devised a supply chain strategy to reduce their raw material costs while also promoting sustainability in the United States. Do Chinese suppliers care about sustainability?
Sustainability and Chinese Suppliers: Extracting Greater Value Through Sustainable Raw Material Sourcing
This Chinese supplier finances EPS (extended polystyrene) compression equipment in the United States for small business owners. Next, the supplier sets up purchasing agreements with those small business owners. Because used EPS (Styrofoam) is often thrown out as garbage in the United States, recycling collection points need to only identify large users and setup up collection agreements (Home Depot, Walmart, etc.). Next, this Chinese supplier purchases the EPS and ships it to China. Because bulk shipping TO China is much cheaper than FROM China (empty containers go back to China from USA), the costs to ship the used EPS and use it as a raw material in the Chinese supplier’s manufacturing facility is cheaper than buying locally in China. Moreover, they have a consistent and controlled
raw material supply source. Pretty cool!
The EPS is often used as packaging for raw fish, food, and other products.
Learn more about EPS recycling: http://epsrecycling.org/
Not everyone cares though….
The following day, we visited a small factory that had a fire burning right outside their production center. When we asked if anything was wrong, the factory manager told us that the factory real estate manager just burned all the trash from the factory or dumped it in the neighboring empty lot rather than paying the trash collection fee. The fire burned 24 hours a day and was only a few meters from the work site……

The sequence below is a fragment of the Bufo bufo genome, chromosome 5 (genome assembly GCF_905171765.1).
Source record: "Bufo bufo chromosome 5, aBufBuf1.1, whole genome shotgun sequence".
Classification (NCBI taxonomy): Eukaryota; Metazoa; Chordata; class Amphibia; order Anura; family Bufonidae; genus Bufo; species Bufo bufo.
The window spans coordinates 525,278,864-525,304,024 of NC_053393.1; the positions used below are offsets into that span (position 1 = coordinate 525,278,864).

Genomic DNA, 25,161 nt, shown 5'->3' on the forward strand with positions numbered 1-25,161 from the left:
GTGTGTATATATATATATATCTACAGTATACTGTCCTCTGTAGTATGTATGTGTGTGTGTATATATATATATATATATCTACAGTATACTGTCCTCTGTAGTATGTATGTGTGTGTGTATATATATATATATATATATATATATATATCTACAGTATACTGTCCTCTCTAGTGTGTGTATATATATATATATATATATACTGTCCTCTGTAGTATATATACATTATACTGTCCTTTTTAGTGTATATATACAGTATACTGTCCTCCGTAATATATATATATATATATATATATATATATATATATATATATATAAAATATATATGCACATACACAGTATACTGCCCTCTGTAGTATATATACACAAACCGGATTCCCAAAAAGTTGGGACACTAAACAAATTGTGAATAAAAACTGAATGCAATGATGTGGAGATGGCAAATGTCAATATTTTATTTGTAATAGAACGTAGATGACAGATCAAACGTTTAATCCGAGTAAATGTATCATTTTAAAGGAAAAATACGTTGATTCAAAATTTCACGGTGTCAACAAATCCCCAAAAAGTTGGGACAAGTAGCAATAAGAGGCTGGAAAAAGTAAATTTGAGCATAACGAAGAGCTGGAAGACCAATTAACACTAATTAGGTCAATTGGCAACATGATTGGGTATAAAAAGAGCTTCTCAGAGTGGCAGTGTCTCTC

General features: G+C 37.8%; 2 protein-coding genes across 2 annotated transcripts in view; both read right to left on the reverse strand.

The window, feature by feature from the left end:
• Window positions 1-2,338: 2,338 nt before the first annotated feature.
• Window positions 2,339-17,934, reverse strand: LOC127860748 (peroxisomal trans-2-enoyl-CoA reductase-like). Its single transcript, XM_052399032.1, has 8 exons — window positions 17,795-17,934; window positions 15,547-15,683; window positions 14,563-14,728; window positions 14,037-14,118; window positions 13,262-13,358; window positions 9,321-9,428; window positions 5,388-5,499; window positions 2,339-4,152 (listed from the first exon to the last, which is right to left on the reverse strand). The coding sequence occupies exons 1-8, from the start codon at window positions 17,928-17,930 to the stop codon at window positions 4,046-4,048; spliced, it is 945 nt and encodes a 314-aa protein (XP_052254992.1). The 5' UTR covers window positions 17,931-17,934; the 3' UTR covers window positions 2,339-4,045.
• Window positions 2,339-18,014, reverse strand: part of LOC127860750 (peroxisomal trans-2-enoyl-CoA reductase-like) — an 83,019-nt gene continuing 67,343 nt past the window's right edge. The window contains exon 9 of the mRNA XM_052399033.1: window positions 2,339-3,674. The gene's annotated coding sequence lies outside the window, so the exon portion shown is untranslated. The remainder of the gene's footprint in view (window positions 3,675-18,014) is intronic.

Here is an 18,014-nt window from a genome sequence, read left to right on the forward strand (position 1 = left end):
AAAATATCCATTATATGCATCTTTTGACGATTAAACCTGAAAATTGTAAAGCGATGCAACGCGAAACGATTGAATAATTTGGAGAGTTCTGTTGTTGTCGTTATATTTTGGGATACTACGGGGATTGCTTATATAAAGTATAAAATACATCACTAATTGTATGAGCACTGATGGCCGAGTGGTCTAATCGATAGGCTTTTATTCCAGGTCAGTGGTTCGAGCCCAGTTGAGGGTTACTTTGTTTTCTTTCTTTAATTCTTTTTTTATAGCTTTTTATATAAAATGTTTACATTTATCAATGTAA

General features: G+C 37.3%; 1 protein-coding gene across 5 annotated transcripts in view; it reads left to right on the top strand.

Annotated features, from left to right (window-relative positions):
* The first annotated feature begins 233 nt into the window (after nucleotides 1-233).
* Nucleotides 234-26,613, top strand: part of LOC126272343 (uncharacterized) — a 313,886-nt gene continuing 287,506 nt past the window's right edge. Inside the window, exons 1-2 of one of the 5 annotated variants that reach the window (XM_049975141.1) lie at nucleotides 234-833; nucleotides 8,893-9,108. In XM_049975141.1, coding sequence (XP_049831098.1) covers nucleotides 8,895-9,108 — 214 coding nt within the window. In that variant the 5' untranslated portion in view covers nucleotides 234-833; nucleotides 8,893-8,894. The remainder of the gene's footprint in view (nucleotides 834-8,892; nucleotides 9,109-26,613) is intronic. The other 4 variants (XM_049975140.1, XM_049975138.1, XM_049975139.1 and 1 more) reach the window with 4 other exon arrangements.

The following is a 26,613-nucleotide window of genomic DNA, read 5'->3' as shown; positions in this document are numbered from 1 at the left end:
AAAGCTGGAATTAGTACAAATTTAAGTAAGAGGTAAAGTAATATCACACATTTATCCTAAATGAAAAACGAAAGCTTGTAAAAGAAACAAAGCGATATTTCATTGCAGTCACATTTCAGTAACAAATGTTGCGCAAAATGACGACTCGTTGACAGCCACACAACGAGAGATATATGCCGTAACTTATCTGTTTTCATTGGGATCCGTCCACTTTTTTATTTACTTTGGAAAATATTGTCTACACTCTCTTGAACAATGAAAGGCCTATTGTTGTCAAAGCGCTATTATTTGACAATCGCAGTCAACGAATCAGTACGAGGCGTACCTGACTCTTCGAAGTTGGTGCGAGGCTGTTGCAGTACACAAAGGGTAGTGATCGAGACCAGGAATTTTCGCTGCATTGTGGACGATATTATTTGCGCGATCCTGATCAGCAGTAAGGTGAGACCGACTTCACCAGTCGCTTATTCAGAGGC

This story validates a number of observations I have had about China, sustainability, and Chinese suppliers:
After we visited these suppliers, I had several discussions with some clients about sustainability and Chinese suppliers. Clearly, pollution from factories is a major problem in China. While we were in Shanghai, we read reports about Beijing air quality and saw stories about dead pigs in Shanghai. (http://www.cbc.ca/news/world/story/2013/03/10/wrd-china-shanghai-river-dead-pigs.html). Clearly, environmental safety is not a major priority for many companies in China.
From those discussions, our client asked me:
My responses were:
I think it is a difficult problem to solve, but what do you think? How important is sustainability for your sourcing strategy? Is it something that most importers give lip service to but actually place less importance on compared with pricing? Would you import from a Chinese supplier that had 10% higher prices, but a more environmentally conscious sourcing strategy or production facility?
Hammersourcing.com is a trade services business based in Shenzhen, China. You can reach us at firstname.lastname@example.org